Comment on Report and Recommendations of
ABA Commission on Multidisciplinary Practice
Fessenden Professor of Law
Harvard Law School
July 21, 1999
The Commission's Report and Recommendations make valuable and important statements when they reaffirm the centrality of the core values of confidentiality, loyalty (avoidance of conflict-of-interest), and exercise of independent judgment. Despite their recognition of that truth, however, other aspects of the Report and Recommendations go a long way to making the Commission's avowal little more than lip service, particularly when it comes to the lawyer's obligation to exercise independent legal judgment in the representation of a client.
By placing its imprimatur on an MDP that is controlled by non-lawyers, one that owns and operates a law practice, the Commission would jeopardize the lawyer's ability to exercise independent legal judgment on behalf of a client. To be sure, the Commission tells the lawyer not to accept "instructions" of a non-lawyer "supervisor," and so we may assume that the lawyer will not. But "instructions" by a "supervisor" is a construct and only that. When one of the Big Five acquires a 50-lawyer firm, and a Big Five non-lawyer director has five major non-legal clients that could be disadvantaged in the future by the precedential impact of a judicial decision one of the lawyers is seeking for a client in a pending case, no "supervisor" will "instruct" the lawyer not to make his argument, but the director will see to it that the lawyer learns of his concern about potential, future disadvantage to these ( his) major clients. Can we be confident that the financial interests of the MDP and five of its clients will not have an untoward effect on the argument the lawyer crafts for the legal client after the lawyer learns of the director's concerns? The education of the non-lawyer MDP director has not included the core values of our legal system, nor the reasons, the principles, and the history behind them. He has not practiced with colleagues in an environment in which those values were pervasive, as the lawyers have. As a result, the risk of the MDP director's not understanding or empathizing with the importance of keeping the lawyer free of extrinsic or conflicted influence is large, too large for the legal system or society to accept.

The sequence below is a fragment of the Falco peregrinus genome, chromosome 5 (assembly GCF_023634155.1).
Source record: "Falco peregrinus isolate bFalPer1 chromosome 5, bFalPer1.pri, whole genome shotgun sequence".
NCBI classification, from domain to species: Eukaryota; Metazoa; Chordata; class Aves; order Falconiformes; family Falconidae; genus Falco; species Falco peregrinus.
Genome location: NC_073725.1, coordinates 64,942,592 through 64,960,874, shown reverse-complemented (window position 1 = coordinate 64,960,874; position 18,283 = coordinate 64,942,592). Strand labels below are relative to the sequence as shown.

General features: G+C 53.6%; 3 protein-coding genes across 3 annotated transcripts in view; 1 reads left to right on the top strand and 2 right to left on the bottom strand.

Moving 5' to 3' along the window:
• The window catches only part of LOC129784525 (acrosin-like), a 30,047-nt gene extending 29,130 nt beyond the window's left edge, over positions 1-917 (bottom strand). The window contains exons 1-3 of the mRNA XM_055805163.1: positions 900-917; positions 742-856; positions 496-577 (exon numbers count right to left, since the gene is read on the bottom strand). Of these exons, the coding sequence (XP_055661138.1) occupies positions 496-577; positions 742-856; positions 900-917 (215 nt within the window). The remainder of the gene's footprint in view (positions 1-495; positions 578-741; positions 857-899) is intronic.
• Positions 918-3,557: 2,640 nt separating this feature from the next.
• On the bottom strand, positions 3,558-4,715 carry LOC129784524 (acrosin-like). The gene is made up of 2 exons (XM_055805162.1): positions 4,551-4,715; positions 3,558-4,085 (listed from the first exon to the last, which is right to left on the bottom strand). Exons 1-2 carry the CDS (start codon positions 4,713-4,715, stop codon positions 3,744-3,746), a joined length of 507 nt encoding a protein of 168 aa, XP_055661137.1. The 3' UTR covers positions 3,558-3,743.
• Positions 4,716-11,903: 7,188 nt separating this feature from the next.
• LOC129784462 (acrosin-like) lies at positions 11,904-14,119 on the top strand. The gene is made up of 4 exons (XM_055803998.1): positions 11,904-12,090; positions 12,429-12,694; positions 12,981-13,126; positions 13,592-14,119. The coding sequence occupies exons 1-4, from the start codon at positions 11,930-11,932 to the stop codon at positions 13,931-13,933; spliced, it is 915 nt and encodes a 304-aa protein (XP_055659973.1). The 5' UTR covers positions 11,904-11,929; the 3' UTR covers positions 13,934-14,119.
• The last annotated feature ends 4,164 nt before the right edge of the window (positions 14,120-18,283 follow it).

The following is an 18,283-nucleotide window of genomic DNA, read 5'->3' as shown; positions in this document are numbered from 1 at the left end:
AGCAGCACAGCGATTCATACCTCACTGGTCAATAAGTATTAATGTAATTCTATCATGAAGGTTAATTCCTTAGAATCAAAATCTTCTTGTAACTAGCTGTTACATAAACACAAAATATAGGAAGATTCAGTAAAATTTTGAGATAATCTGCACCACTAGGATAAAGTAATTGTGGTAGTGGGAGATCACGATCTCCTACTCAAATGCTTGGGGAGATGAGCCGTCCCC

If there are to be MDPs, if the rules as to fee sharing are to be relaxed or abrogated, lawyers and only lawyers must control the enterprise. We know from common experience that the influence of those on high, of those with the controlling financial interest, will find its way to the bottom, like the water on a leaky roof that inevitably reaches and fills the basement. Ramon Mullerat has reminded the Commission and all of us that "He who controls the purse controls all." We should not forget it.
As with the testimony I presented to the Commission on March 12, 1999, the views I have expressed here are my own and do not necessarily reflect those of Harvard Law School or Harvard University.